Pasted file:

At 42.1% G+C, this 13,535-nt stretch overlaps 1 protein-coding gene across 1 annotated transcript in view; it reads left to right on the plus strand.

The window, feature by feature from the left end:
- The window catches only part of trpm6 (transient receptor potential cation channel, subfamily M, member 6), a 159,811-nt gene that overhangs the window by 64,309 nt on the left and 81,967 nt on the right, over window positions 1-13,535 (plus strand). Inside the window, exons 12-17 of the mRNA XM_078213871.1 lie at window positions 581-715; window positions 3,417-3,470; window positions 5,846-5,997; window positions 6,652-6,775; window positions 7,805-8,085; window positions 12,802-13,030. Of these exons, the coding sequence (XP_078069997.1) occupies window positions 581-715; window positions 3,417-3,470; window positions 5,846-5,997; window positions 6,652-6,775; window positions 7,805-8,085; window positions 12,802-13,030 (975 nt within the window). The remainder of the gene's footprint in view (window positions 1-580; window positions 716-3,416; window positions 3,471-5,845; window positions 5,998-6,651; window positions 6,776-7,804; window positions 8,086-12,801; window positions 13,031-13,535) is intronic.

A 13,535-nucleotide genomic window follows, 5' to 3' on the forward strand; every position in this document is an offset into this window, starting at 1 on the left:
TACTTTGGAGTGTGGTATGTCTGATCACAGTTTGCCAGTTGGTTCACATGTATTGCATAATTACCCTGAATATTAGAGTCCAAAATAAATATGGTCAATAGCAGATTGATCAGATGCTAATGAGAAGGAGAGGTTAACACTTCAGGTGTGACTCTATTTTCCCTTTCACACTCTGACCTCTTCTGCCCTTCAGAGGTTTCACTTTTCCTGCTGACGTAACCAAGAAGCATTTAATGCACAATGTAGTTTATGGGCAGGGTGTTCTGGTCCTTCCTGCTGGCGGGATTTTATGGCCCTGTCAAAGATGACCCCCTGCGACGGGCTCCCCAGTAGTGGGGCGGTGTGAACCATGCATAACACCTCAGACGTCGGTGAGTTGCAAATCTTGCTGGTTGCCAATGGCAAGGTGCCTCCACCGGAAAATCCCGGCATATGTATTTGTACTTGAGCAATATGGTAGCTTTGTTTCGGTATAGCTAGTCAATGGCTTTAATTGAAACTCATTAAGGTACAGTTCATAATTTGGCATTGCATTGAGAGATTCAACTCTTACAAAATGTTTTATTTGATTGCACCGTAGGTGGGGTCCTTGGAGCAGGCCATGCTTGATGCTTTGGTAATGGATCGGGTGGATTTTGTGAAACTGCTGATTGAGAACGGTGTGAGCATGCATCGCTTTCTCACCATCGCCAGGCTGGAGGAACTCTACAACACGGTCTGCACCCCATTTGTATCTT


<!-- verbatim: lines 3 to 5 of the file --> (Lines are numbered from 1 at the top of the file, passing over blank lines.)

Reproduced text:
- The window catches only part of trpm6 (transient receptor potential cation channel, subfamily M, member 6), a 159,811-nt gene that overhangs the window by 64,309 nt on the left and 81,967 nt on the right, over window positions 1-13,535 (plus strand). Inside the window, exons 12-17 of the mRNA XM_078213871.1 lie at window positions 581-715; window positions 3,417-3,470; window positions 5,846-5,997; window positions 6,652-6,775; window positions 7,805-8,085; window positions 12,802-13,030. Of these exons, the coding sequence (XP_078069997.1) occupies window positions 581-715; window positions 3,417-3,470; window positions 5,846-5,997; window positions 6,652-6,775; window positions 7,805-8,085; window positions 12,802-13,030 (975 nt within the window). The remainder of the gene's footprint in view (window positions 1-580; window positions 716-3,416; window positions 3,471-5,845; window positions 5,998-6,651; window positions 6,776-7,804; window positions 8,086-12,801; window positions 13,031-13,535) is intronic.

A 13,535-nucleotide genomic window follows, 5' to 3' on the forward strand; every position in this document is an offset into this window, starting at 1 on the left:
TACTTTGGAGTGTGGTATGTCTGATCACAGTTTGCCAGTTGGTTCACATGTATTGCATAATTACCCTGAATATTAGAGTCCAAAATAAATATGGTCAATAGCAGATTGATCAGATGCTAATGAGAAGGAGAGGTTAACACTTCAGGTGTGACTCTATTTTCCCTTTCACACTCTGACCTCTTCTGCCCTTCAGAGGTTTCACTTTTCCTGCTGACGTAACCAAGAAGCATTTAATGCACAATGTAGTTTATGGGCAGGGTGTTCTGGTCCTTCCTGCTGGCGGGATTTTATGGCCCTGTCAAAGATGACCCCCTGCGACGGGCTCCCCAGTAGTGGGGCGGTGTGAACCATGCATAACACCTCAGACGTCGGTGAGTTGCAAATCTTGCTGGTTGCCAATGGCAAGGTGCCTCCACCGGAAAATCCCGGCATATGTATTTGTACTTGAGCAATATGGTAGCTTTGTTTCGGTATAGCTAGTCAATGGCTTTAATTGAAACTCATTAAGGTACAGTTCATAATTTGGCATTGCATTGAGAGATTCAACTCTTACAAAATGTTTTATTTGATTGCACCGTAGGTGGGGTCCTTGGAGCAGGCCATGCTTGATGCTTTGGTAATGGATCGGGTGGATTTTGTGAAACTGCTGATTGAGAACGGTGTGAGCATGCATCGCTTTCTCACCATCGCCAGGCTGGAGGAACTCTACAACACGGTCTGCACCCCATTTGTATCTT